Entries in wellbeing at work (4)


Culture and the digital workplace

There is a great deal of activity focused on the growing digital environment -- businesses, strategy consultants, technology experts and academics are exploring how to function effectively in this rapidly-evolving landscape. Yet unless your business is a startup, these new strategies, operational processes and technical solutions must be implemented within an established business, meaning that the culture of your organization is an important factor to consider.

Shimrit Janes from the Digital Work Group wrote an informative piece last year that quite succinctly describes the relationship between culture and the digital workplace. In particular, she notes that the success or failure of new collaboration tools and other digital initiatives can vary from one company to the next due to the alignment (or lack thereof) between the new ways of working and the existing culture.

Through the research carried out so far, a truism has emerged: an effective digital workplace is one that mirrors the culture of an organization.”

Interestingly, this end result can be reached via two distinct paths. The first is by taking an approach to the digital workplace that aligns with existing culture, though there are cases where this is just not possible. So, a second viable approach is the counterintuitive one of building a digital culture at odds with the existing culture in order to precipitate a "values crisis" that leads to positive cultural change.

In both cases, the author recommends taking the time to understand your existing culture(s) before embarking on new journeys. With this understanding of existing values and practices, the right digital "interventions" can be planned and executed.

-- Bojan Angelov

Shimrit Janes

Google, working groups and the nature of work

What happens when a company at the forefront of the digital economy -- one that is known globally for fostering new ways to unleash employee creativity to drive growth -- decides to apply it's expertise in data collection and analysis to improve the performance of its teams? Google undertook this effort, and the short answer is that for a long time, nothing much happened because the data yielded few patterns...and the ones that did emerge were often contradictory.

Ultimately, despite the apparently contradictory data, Google’s intense data collection and number crunching  led it to a conclusion that good managers have intuitively known for a long time: the best teams find ways to listen to each other and read the reactions, moods and feelings of other members.

The team at Google responsible for the ‘‘employee performance optimization’’ research believes the effort was valuable even though its conclusions echo those previously articulated by earlier managers. They argue that it has created a method for talking about our insecurities, fears and aspirations in more constructive ways, and that it also has given us the tools to quickly teach lessons that once took managers decades to absorb.

Just having data that proves to people that these things are worth paying attention to sometimes is the most important step in getting them to actually pay attention." -- Julia Rozovsky, Google

We encourage you to read through the interesting, more complete story in this New York Times feature, What Google Learned From Its Quest To Build The Perfect Team. You can also check out Google's own "curated collection" of tools and lessons learned from its study of the workplace here.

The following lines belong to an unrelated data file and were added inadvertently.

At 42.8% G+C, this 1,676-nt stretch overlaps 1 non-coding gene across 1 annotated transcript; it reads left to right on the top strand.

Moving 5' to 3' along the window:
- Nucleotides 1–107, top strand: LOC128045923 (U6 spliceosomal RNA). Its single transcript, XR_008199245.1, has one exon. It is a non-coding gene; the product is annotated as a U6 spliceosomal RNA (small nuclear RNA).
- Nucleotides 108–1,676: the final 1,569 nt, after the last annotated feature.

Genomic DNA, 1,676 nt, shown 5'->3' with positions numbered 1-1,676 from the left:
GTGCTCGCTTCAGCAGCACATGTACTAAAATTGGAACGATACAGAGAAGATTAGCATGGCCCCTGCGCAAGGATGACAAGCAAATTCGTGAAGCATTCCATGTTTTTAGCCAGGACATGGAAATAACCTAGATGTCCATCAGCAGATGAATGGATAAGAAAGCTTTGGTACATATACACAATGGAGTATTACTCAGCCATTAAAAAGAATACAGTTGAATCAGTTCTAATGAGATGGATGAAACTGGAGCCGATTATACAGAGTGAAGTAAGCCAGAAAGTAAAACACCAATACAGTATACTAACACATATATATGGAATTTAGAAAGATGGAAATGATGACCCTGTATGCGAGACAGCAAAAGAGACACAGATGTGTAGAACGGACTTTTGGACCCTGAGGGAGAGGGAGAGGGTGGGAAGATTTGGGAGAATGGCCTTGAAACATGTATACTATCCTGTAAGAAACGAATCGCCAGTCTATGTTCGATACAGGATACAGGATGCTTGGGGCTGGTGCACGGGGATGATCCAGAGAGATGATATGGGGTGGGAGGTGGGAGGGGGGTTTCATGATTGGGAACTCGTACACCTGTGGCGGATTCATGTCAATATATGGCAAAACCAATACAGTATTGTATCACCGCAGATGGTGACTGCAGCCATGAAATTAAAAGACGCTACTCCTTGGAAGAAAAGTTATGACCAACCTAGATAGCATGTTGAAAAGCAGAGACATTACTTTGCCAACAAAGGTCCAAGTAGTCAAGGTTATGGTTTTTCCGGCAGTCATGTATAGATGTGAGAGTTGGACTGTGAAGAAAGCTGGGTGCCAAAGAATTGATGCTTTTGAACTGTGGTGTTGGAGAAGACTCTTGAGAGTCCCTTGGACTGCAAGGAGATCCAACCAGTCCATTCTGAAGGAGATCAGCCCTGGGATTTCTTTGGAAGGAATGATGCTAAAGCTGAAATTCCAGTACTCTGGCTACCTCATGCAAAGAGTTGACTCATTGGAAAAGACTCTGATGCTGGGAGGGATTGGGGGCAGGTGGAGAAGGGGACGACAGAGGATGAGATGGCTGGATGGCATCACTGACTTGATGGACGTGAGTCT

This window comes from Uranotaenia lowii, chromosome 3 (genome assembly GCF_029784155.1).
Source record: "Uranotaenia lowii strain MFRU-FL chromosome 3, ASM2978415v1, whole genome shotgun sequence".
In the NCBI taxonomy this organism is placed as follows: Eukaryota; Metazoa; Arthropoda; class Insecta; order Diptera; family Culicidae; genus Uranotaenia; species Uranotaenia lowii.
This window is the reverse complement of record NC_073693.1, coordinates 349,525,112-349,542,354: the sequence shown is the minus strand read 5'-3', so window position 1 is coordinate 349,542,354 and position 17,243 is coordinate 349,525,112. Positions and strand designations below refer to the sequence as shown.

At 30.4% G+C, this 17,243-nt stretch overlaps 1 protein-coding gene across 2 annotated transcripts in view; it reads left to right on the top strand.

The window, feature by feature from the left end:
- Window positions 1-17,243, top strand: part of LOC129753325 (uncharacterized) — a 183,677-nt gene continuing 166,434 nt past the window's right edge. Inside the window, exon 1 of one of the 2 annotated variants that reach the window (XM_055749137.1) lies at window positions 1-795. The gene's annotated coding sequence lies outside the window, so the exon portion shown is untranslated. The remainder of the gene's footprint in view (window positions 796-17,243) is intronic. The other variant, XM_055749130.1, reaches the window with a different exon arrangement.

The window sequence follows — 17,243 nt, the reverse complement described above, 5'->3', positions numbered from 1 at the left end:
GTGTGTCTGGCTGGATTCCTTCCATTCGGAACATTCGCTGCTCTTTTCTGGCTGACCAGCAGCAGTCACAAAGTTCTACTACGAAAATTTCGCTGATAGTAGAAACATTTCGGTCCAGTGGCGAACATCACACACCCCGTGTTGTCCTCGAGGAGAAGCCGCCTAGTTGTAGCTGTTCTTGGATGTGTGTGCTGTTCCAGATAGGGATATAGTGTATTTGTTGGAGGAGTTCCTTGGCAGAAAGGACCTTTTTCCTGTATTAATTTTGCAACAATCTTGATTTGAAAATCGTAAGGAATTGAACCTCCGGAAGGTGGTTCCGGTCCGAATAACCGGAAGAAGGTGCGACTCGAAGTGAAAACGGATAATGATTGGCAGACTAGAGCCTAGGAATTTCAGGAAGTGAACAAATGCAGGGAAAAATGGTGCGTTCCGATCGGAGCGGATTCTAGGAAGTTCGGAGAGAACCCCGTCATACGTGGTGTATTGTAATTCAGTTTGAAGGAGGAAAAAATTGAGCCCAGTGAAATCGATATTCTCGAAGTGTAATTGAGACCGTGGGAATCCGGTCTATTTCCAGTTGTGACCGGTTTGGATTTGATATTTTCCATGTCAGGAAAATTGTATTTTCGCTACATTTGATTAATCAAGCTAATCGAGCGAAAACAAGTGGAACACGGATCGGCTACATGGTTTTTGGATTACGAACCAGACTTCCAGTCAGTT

-- Clara Shen


Innovation and the balance between creativity and productivity

We enjoyed this recent analysis of the relationship between productivity and innovation in the Harvard Business Review. Productivity and creativity have traditionally had a level of tension between them in the corporate world. Productivity favors efficiency, while creativity requires time and space to grow. In order to be creative in an organization, people need to have time to learn new things that may not be tied directly to their jobs, allowing for the creation of a “broad and deep knowledge base,” but this takes time, conflicting with productivity.

Companies typically evaluate employees based on measures of productivity. If an organization truly wants to foster creativity and new ideas, it needs to provide employees flexibility with their time, much like Google’s 20% time philosophy, where employees are encouraged to spend 20% of their time on new ideas. Beyond offering employees time and flexibility, creative efforts need to be rewarded. Author Art Markman concludes that growing a creative culture is possible, however, productivity-obsessed leadership will need to give a little in order for employees to bring new ideas to the table.


Amazon and corporate culture

This week we've watched with interest the attention and debate generated by the New York Times story about Amazon and it's workplace environment that appeared on the front page of its Sunday edition.

The original report cast the retailer as creating an intentionally "bruising" and "thrilling" environment that was an experiment in how far white-collar workers could be pushed. Amazon's founder responded to the NYT piece by saying it didn't describe the Amazon he knows. And, subsequent stories have emerged suggesting that elements of the high-stakes corporate environment can be found in other employers--even some that have recently announced new, kinder policies towards employees.

The issue has clearly struck a chord with a large audience. The volume of the ensuing discussion speaks to the strength of corporate cultures and the importance of how values, assumptions and  expectations regarding ways of working are communicated to employees.

-- Bojan Angelov